Okay, now, the reason I’m sure that was Tyrion’s knife:  there was no reason for the wolves to attack him like that unless there was a scent recognition (which Martin even gives us with a “perhaps they caught his scent” line). Summer growls first…Summer would have smelled that knife.  If it was Tyrion’s knife and now here is Tyrion…boom.  Explains exactly why Summer goes after the dwarf.  The other two wolves simply follow his lead—as they do when he responds to Bran and backs off to go protect his boy.  (Side note:  I love that even Rickon can command his wolf with a simple “Home, Shaggy, home now!”  That just speaks again to the connection these kids have with their wolves.  Someone in the comments a few posts back talked about what it meant for Sansa that she behaves in such a way that Lady ends up dying for her lies, and if that is meant as a severing of her Stark heritage.  Makes good sense to me.)

Now, on to the other parts of Tyrion’s visit.  I love that he kept his promise to Jon and gave Bran whatever comfort he could.  Including the ability to ride again.  Maester Luwin’s reaction of “I should have thought of this” just made me think, Well, YES.  But no one in Winterfell is used to dealing with cripples—it just did not occur to anyone that Bran could be accommodated like that.  Which actually kind of speaks well for the Lannisters, that they found someone who could and did think of those things for their dwarf son instead of just sticking him a tower with an old nurse and otherwise ignoring him.

Tyrion’s reaction to Bran’s inability to remember his fall, and his insistence that he never fell, had never fallen despite the lack of memory, seemed almost dangerous in its simplicity:  “Interesting.”  It surely is, to him.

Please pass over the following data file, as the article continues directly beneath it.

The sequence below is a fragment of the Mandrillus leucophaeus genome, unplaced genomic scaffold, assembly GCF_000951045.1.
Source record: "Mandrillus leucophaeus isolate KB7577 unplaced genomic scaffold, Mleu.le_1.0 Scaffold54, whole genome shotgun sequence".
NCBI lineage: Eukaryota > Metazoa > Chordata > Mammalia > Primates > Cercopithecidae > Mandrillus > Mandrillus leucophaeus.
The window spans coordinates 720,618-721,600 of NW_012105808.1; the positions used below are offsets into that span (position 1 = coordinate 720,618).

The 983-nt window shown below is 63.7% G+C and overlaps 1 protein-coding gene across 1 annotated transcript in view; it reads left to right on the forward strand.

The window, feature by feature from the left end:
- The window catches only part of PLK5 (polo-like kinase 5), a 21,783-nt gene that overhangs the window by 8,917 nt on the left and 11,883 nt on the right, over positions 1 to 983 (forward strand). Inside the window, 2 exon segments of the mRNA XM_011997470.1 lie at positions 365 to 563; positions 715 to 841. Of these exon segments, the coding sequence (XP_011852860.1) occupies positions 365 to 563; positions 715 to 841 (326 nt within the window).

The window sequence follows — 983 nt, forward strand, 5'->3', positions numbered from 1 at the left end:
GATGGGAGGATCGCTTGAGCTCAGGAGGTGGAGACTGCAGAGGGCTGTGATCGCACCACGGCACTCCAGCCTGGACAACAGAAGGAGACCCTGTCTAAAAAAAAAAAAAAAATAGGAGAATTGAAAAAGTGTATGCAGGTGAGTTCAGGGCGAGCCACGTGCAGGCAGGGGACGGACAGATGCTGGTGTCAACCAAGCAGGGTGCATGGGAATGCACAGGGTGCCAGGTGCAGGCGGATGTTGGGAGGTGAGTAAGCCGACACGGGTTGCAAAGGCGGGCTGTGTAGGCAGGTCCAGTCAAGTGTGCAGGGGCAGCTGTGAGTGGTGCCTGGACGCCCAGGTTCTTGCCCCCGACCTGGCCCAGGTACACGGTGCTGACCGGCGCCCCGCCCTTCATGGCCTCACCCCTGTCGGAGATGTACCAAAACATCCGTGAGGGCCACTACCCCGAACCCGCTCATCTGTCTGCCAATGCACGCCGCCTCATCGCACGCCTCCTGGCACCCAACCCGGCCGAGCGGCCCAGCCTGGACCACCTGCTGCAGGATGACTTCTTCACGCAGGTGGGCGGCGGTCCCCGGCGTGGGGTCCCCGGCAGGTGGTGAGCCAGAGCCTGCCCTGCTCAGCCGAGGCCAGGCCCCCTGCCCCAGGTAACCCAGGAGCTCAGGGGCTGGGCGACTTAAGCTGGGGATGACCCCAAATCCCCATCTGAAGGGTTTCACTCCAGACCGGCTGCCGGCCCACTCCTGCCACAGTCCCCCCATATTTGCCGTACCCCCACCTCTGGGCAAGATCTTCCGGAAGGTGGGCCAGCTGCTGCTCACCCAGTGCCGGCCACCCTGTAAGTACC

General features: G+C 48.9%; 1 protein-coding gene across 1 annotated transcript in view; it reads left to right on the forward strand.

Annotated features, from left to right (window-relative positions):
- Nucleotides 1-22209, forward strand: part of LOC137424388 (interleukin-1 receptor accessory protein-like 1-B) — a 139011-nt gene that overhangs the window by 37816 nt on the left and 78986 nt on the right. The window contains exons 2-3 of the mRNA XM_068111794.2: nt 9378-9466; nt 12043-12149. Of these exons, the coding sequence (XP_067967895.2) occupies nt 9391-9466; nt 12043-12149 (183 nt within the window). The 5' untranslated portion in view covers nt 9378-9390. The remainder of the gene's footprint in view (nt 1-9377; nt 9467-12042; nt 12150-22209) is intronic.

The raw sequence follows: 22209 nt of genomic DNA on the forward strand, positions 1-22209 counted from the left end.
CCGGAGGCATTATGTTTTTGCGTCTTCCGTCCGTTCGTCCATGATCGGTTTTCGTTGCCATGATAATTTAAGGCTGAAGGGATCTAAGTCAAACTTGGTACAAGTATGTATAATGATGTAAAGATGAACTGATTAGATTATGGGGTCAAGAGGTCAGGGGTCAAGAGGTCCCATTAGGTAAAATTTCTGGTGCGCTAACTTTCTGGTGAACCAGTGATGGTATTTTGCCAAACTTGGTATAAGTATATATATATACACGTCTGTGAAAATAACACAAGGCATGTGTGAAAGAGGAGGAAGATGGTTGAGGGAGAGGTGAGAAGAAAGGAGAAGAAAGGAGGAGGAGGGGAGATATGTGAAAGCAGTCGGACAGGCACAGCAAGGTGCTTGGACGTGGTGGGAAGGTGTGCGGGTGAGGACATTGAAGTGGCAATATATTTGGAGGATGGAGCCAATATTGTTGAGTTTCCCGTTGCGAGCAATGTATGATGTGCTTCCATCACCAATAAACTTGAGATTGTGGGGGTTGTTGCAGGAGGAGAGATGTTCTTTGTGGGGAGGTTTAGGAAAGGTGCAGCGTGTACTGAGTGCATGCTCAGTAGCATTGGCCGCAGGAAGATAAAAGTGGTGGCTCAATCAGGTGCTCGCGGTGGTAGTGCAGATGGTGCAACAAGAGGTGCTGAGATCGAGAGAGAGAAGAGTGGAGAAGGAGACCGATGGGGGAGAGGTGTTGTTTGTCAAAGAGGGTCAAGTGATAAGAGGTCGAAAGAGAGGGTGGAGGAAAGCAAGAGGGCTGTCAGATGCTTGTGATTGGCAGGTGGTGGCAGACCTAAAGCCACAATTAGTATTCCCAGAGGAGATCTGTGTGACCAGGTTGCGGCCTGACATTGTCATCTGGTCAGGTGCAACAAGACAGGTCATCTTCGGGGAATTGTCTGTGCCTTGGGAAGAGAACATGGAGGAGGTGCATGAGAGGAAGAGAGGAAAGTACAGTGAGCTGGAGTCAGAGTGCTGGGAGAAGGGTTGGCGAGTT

Tyrion’s axiom of the day:  “Spare me your false courtesies, boy.”

Words to live by.  Tyrion allows himself no illusions and doesn’t like to let others perpetuate them, either.  A hard way to live but in a way the easiest, because you never have to put up with the bullshit involved in politesse.

The point I want to leave off on is the same Martin closes with:  Robb crying in the dark holding Bran’s hand because he doesn’t know what else to do.  When he yells that Uncle Benji isn’t dead, and Bran suddenly feels scared, my thought was immediately, So is Robb.  Robb is only fourteen.  He was left in charge by his ridiculous mother who was incapable of staying behind to do it herself, and he’s dealing with it as best he can, but the “hope in his voice” that someone will return soon to relieve his burden is a stark reminder that he wasn’t ready for this.  And on top of having to deal with the burden of becoming Lord Robb before his time, he’s also left behind to be the one picking up the pieces of his broken little brother.  That’s a lot for a young man, even one who was raised for it and is almost grown.  It’s an emotional burden that Robb is having to bear alone, because no one is left who isn’t beholden to him.  Welcome to your future, Lord Stark.

– Readers, if leaving a comment for Elena please direct (@Elena) them at her – and lead your comments with your messages for her.  Please do not direct spoilers at her. Thanks!